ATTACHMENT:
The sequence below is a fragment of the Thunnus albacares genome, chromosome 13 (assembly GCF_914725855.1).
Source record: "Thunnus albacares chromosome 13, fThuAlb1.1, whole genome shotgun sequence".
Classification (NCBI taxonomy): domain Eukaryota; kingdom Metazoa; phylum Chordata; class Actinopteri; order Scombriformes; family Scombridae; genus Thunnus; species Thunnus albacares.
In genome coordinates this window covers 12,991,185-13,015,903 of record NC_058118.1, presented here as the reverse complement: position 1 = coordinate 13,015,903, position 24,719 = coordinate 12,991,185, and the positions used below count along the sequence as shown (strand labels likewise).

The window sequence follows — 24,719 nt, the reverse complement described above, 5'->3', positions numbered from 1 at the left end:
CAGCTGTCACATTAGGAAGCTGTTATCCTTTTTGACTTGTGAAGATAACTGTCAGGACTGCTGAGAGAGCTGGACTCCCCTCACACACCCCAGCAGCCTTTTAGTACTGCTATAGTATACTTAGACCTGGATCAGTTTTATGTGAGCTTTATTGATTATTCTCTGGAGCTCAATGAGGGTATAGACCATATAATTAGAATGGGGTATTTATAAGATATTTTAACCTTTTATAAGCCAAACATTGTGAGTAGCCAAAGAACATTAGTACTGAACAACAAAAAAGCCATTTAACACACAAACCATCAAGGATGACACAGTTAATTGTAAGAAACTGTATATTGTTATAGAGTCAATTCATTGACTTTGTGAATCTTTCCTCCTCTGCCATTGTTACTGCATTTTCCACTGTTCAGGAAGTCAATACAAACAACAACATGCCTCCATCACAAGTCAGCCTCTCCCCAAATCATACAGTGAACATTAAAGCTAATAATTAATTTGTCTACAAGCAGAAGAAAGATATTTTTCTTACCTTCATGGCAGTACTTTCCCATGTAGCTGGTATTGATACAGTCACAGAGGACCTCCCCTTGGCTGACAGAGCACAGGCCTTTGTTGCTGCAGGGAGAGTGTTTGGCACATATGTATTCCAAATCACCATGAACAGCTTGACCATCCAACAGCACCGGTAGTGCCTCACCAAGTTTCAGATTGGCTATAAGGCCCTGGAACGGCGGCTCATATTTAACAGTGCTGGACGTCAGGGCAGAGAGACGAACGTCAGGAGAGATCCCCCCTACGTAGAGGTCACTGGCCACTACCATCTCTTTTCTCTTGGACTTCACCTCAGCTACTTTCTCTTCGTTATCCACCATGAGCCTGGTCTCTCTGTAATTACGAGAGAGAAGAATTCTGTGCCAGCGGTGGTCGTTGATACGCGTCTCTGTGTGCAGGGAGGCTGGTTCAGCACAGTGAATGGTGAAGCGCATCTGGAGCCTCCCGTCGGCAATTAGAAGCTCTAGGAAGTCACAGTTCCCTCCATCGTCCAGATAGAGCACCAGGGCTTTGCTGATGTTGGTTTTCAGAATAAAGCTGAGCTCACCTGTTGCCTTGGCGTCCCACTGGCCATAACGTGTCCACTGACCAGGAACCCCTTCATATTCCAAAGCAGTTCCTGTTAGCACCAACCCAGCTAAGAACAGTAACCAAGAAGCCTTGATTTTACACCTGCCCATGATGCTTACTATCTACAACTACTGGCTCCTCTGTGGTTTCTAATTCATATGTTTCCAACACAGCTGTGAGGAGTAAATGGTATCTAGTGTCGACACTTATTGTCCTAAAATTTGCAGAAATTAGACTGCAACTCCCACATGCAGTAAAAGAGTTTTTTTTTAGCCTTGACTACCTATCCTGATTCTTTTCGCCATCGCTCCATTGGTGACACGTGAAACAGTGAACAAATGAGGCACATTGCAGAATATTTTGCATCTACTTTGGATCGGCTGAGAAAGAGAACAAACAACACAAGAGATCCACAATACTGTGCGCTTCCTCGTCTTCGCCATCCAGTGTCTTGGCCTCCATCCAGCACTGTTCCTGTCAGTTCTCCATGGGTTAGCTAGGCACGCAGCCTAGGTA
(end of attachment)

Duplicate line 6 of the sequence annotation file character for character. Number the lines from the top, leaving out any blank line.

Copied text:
CAGCTGTCACATTAGGAAGCTGTTATCCTTTTTGACTTGTGAAGATAACTGTCAGGACTGCTGAGAGAGCTGGACTCCCCTCACACACCCCAGCAGCCTTTTAGTACTGCTATAGTATACTTAGACCTGGATCAGTTTTATGTGAGCTTTATTGATTATTCTCTGGAGCTCAATGAGGGTATAGACCATATAATTAGAATGGGGTATTTATAAGATATTTTAACCTTTTATAAGCCAAACATTGTGAGTAGCCAAAGAACATTAGTACTGAACAACAAAAAAGCCATTTAACACACAAACCATCAAGGATGACACAGTTAATTGTAAGAAACTGTATATTGTTATAGAGTCAATTCATTGACTTTGTGAATCTTTCCTCCTCTGCCATTGTTACTGCATTTTCCACTGTTCAGGAAGTCAATACAAACAACAACATGCCTCCATCACAAGTCAGCCTCTCCCCAAATCATACAGTGAACATTAAAGCTAATAATTAATTTGTCTACAAGCAGAAGAAAGATATTTTTCTTACCTTCATGGCAGTACTTTCCCATGTAGCTGGTATTGATACAGTCACAGAGGACCTCCCCTTGGCTGACAGAGCACAGGCCTTTGTTGCTGCAGGGAGAGTGTTTGGCACATATGTATTCCAAATCACCATGAACAGCTTGACCATCCAACAGCACCGGTAGTGCCTCACCAAGTTTCAGATTGGCTATAAGGCCCTGGAACGGCGGCTCATATTTAACAGTGCTGGACGTCAGGGCAGAGAGACGAACGTCAGGAGAGATCCCCCCTACGTAGAGGTCACTGGCCACTACCATCTCTTTTCTCTTGGACTTCACCTCAGCTACTTTCTCTTCGTTATCCACCATGAGCCTGGTCTCTCTGTAATTACGAGAGAGAAGAATTCTGTGCCAGCGGTGGTCGTTGATACGCGTCTCTGTGTGCAGGGAGGCTGGTTCAGCACAGTGAATGGTGAAGCGCATCTGGAGCCTCCCGTCGGCAATTAGAAGCTCTAGGAAGTCACAGTTCCCTCCATCGTCCAGATAGAGCACCAGGGCTTTGCTGATGTTGGTTTTCAGAATAAAGCTGAGCTCACCTGTTGCCTTGGCGTCCCACTGGCCATAACGTGTCCACTGACCAGGAACCCCTTCATATTCCAAAGCAGTTCCTGTTAGCACCAACCCAGCTAAGAACAGTAACCAAGAAGCCTTGATTTTACACCTGCCCATGATGCTTACTATCTACAACTACTGGCTCCTCTGTGGTTTCTAATTCATATGTTTCCAACACAGCTGTGAGGAGTAAATGGTATCTAGTGTCGACACTTATTGTCCTAAAATTTGCAGAAATTAGACTGCAACTCCCACATGCAGTAAAAGAGTTTTTTTTTAGCCTTGACTACCTATCCTGATTCTTTTCGCCATCGCTCCATTGGTGACACGTGAAACAGTGAACAAATGAGGCACATTGCAGAATATTTTGCATCTACTTTGGATCGGCTGAGAAAGAGAACAAACAACACAAGAGATCCACAATACTGTGCGCTTCCTCGTCTTCGCCATCCAGTGTCTTGGCCTCCATCCAGCACTGTTCCTGTCAGTTCTCCATGGGTTAGCTAGGCACGCAGCCTAGGTA